buffet breakfast each morning by the beach

buffet breakfast each morning by the beach

Jalousie Plantation Villas offer 24 hour butler service,   a sweet West Indian Spa, a diving center under Petit Piton, the beach club with lounging under the palms, several different lounges inside and out, a children’s club and swimming pools. The list grows as renovation continues creating Tides Sugar Beach Resort. It seems as if every day I was there another inspiration was added to the plan. This very imaginative team of experienced resort creators is focused now on making the most exclusive and elegant complex in history. They intend to blow right by the “5 stars” designation and given the prospectus as designed and this heart-stopping UNESCO site it seems a possibility!

Meanwhile down the beach, our friend Lord Glenconner is not sitting on his laurels. Owning the rest of le Val des Pitons, he has planned a new village where owners and guests get to meet the locals who will run the restaurants and shops there. I heard about a dock capable of handling super yachts and a new wide sandy beach along the shore with paths for access to Tides Sugar Beach Resort.

There are bits of construction going on, but nothing that takes away from the experience of being in such a lush location. Together Jalousie Plantation, Tides Sugar Beach Resort and Glenconner Village nestled between the famous and unforgettable Pitons of St. Lucia seem destined to leave 5 stars behind to mere mortals.

For more information on visiting the Jalousie Plantation Resort http://www.thejalousieplantation.com/content/87.htm Tel: (758) 456 8000 reservations@thejalousieplantation.com

For more information on Tides Sugar Beach Resort contact Lisa Basire, Post Office Box 251, Soufriere, Saint Lucia,+ 44 (0) 208 812 4761,+ 44 (0) 7917 701486, + 44 (0) 208 874 8205, lisa.basire@sugarbeachvillas.com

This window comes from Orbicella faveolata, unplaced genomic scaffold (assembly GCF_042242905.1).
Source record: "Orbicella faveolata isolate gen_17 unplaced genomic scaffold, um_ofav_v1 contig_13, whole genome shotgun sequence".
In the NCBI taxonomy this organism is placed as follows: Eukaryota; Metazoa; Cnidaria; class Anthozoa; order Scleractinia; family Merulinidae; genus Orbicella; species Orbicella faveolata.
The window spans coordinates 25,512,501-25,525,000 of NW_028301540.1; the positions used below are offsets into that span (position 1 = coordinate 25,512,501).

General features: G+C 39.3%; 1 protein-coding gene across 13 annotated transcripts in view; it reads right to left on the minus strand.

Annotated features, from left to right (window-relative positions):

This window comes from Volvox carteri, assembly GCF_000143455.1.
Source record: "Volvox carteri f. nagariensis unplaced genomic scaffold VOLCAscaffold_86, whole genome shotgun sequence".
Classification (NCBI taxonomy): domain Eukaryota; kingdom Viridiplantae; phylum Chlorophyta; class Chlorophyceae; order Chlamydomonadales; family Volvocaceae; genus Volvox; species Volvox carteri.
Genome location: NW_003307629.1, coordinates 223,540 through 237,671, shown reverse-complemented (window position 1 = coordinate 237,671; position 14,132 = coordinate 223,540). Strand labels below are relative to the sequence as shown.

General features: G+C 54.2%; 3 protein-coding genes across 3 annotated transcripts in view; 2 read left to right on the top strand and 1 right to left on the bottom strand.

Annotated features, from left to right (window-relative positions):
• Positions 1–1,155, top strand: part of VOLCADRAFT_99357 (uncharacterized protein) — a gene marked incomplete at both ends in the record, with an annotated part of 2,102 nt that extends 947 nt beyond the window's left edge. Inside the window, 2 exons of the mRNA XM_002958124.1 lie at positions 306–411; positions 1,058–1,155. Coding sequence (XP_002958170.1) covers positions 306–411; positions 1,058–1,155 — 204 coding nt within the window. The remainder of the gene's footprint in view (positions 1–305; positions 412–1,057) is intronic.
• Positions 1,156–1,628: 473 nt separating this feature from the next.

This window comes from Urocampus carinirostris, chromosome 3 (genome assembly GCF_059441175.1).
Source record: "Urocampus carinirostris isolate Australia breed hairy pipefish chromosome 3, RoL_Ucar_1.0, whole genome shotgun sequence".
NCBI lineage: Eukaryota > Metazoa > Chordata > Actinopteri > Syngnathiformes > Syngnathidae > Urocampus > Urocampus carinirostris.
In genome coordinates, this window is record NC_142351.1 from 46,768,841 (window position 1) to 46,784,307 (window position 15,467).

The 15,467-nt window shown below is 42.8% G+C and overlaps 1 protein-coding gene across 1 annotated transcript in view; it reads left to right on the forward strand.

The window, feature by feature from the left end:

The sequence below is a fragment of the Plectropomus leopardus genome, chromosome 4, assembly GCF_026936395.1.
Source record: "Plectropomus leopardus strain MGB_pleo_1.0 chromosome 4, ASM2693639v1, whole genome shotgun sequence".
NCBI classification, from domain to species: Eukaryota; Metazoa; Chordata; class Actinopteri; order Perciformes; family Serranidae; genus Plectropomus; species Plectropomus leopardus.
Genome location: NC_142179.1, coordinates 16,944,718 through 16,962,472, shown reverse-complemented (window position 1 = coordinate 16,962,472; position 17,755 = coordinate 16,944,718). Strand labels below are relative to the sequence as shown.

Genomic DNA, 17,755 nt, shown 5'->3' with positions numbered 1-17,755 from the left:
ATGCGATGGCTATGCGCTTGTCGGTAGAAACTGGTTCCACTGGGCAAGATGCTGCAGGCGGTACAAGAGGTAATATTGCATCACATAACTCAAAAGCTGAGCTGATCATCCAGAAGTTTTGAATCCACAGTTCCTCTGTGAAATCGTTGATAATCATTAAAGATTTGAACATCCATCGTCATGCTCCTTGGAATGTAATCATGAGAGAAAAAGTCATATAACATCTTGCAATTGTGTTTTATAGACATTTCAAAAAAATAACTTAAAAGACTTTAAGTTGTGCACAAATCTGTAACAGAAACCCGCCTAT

How to get to St. Lucia and Jalousie Plantation:

There are two airports on St. Lucia, Hewanorra Int. Airport (UVF) in the south and the George F. L. Charles Airport (SLU) in the north. American Airlines flies direct from Miami daily. US Airways and Delta have staggered schedules in. Jet Blue is starting to service the island. From the UK British Airways and Virgin Atlantic have flights. LIAT offers local flights between the islands. There is a departure tax of EC$68 ($26 US) per adult which is built in to a round trip ticket. A taxi from either airport to Jalousie Plantation is roughly EC $120 ($50 US) for up to 4 people.

S/Y Brilliant or How to Leave the Land by Schooner

ChuckBefore my eyes a New York city Lawyer turned twelve year old boy as his sky blue eyes scanned the busy Mystic River while directing our two masted schooner out to sea. Like Frank, Earl & Jen and myself, Chuck was a guest aboard the Mystic Seaport’s training schooner. No computers here, no TV or even music to distract from the sounds of rigging and hull responding to the wind and waves or the gentle chatter of getting to know our boat and fellow travelers as we sailed.

Under the guidance of Captain George Moffitt and mate/chef Keith Chmura our mission was to learn old fashioned sailing. Before setting off, Keith assigned our bunks, offered the all-important “head lesson” followed closely by all the various safety procedures finishing with a drill on boat handling. George’s twenty years of experience as captain/teacher aboard Brilliant had us eager to face what four days of wind, weather and sea might present as we learned to sail between the islands and harbors of the New England coastline.

departingThe river was mirror smooth as we passed beneath the railroad bridge. Our first lesson in raising sails on a gaff rigged schooner was done without too much tension on the lines. All four lower sails went up peacefully with our main concern being where the lobster pots were. Brilliant sliced neatly through the flat sea but when we passed Race Rock, the breezes freshened to six knots as suddenly as if someone had turned on a fan.

As we made the turn at Plum Gut towards Gardener’s Island two hours later, Keith arrived on deck with antipasto on excellent slices of bread and the scent of luscious beef stew followed him up the companionway. The disembodied voice of NOAA spoke of the front we could now see approaching with its flashes of red and gold bursting on the horizon, at once hypnotically beautiful and alarming. The air had that round rolling feel that usually precedes a heavy rain. Some people thrive on that kind of exciting turbulence. I am one of those, as long as I can see my way to a safe harbor. In this case it was Sag Harbor and it was right around the point.